Sunday, February 3, 2013

Bonnie & Clyde Memorabilia-- So Often Fluff, Masquerading For the Authentic.

Reuters put it this way-- (Reuters) - "Two guns believed seized from gangsters Bonnie and Clyde in 1933 after a deadly Missouri shootout with police sold for a combined $210,000 at an auction on Saturday in Kansas City to an unnamed online bidder".  Also and of perhaps greater note, this same news outlet reported on the now famous RR auction in this way-- (Reuters) - "Two pistols found on the bodies of famed Depression-era outlaws Bonnie Parker and Clyde Barrow after they were killed by a posse in 1934 have sold at auction on Sunday for $504,000". 

Now did these Hamer family treasures (the Bonnie & Clyde pistols from the death car)-- possess a stronger provenance than the Thompson submachine gun and shotgun reportedly seized from Bonnie & Clyde's Joplin hideout??  In my view-- yes.  But to some Bonnie & Clyde Historians who've spoken out-- even Bonnie's supposed "squat gun" is suspect.  However in reality-- only those present at the ambush would know.  So does Hamer's description of this now storied gun, trump others recollections who never spoke of such a weapon??  Apparently it does, although logic would neatly support the opposite conclusion-- that since others didn't remember it-- it may not be so.

But having personally spoken to Joplin's Chief of Police at one point-- re: their Bonnie & Clyde files and admitted inability to retain Bonnie & Clyde physical evidence from within their own ranks-- I would bet on the Hamer weapons before the Joplin ones.  Plus as many in the know know-- Clyde didn't at all favor the unreliable nature of the Thompson, but rather in every case I am aware of-- when a machine gun was employed by The Barrow Gang, it was a BAR.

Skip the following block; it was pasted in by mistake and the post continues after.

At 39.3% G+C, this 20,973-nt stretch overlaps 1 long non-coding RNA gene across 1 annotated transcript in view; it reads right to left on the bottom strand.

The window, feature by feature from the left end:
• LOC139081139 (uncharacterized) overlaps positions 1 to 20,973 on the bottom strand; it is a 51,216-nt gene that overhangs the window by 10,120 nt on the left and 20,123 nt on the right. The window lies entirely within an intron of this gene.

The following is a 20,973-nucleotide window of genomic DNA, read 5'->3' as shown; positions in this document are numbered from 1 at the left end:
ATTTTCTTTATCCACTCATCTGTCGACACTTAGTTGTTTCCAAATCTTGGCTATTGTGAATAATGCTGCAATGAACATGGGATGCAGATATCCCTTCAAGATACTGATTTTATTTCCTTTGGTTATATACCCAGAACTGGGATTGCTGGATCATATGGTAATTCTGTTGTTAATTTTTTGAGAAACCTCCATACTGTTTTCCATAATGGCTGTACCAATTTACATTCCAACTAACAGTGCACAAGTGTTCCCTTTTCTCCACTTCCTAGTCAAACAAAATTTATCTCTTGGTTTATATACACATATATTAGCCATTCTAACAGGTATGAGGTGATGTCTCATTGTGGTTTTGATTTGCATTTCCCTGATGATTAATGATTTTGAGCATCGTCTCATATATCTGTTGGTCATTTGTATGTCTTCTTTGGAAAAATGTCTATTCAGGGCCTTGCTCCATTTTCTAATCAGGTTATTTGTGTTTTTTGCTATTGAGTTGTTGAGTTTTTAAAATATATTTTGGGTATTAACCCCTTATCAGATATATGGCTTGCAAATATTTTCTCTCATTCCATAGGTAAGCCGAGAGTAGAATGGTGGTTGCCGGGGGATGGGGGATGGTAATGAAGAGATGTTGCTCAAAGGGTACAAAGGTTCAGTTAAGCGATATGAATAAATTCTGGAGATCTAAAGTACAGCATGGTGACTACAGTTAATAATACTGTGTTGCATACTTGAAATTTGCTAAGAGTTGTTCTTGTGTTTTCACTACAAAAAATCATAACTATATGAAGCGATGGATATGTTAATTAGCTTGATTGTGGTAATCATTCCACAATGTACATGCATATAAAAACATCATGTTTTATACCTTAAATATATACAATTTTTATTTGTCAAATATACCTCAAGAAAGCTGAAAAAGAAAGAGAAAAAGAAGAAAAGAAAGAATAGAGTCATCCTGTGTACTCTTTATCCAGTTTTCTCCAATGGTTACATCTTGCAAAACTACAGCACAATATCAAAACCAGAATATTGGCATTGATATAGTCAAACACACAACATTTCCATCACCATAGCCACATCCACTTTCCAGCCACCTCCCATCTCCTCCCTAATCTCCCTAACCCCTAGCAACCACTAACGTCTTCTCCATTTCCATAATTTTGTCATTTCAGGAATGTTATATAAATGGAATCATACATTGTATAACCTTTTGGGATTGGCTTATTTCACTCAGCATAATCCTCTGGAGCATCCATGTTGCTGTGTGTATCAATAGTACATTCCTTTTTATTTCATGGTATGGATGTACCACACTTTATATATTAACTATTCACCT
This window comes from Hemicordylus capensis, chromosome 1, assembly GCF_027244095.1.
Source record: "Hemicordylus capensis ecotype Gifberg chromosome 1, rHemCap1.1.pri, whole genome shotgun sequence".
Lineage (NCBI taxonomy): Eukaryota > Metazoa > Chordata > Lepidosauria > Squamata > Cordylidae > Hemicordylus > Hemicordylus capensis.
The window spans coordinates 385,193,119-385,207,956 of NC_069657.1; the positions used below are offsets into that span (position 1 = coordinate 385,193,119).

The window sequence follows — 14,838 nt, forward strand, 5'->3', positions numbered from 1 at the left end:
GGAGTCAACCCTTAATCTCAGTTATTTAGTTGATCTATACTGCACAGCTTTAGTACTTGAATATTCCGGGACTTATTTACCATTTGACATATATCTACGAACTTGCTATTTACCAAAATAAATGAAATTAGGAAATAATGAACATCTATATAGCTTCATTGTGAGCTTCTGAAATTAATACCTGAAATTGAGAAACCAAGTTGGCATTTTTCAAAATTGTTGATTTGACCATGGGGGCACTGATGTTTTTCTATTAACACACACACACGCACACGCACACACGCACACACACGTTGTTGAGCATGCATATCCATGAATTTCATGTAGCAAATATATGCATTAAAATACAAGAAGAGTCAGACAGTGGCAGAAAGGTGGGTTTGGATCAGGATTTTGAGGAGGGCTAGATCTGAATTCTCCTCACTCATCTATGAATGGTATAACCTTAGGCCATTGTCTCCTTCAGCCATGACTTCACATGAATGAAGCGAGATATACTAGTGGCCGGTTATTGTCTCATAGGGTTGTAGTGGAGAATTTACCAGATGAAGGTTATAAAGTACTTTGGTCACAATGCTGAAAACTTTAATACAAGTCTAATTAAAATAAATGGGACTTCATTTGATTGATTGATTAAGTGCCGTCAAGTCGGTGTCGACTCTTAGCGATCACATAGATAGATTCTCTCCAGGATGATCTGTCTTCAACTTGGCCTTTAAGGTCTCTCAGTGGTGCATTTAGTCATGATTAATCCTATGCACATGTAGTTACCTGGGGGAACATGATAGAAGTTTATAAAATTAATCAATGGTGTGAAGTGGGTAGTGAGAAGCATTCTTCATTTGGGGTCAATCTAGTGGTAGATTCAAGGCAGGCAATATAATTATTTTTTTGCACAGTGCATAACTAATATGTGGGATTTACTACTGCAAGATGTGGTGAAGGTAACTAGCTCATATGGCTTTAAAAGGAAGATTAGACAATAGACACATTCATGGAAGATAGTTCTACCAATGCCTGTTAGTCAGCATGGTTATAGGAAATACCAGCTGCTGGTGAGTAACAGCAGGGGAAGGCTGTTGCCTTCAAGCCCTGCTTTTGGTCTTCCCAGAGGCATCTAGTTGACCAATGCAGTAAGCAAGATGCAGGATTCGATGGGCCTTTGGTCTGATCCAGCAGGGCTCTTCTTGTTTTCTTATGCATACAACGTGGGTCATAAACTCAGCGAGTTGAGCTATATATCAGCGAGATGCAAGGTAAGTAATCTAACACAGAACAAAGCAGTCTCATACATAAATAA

The recent failure of the Carroll Rich .32 to bring even a reasonable bid at auction, to me illustrates a point concerning the shallow nature of Bonnie & Clyde memorabilia and within a wider realm-- of memorabilia in general these days.  Some historical pieces are quite common-- while others can be remarkably rare.  Based on realities which exist within Bonnie & Clyde History-- true artifacts from this history and most individuals associated with it, are "exceedingly" rare.

For instance, we now know the truth regarding the destruction of Bonnie's remaining personal effects.  We also know most of Clyde's belongings were retained by the Barrow family-- with a portion of them being made available by family members over the years.  Such was the case, with Marie Barrow's apparent gesture of love-- in wanting "the kids" (as they were affectionately known by those closest to them) reinterred, so they could RIP together forever. But as it turned out, even though more than an adequate amount was raised for this purpose-- other family dynamics came into play, which negated such an effort.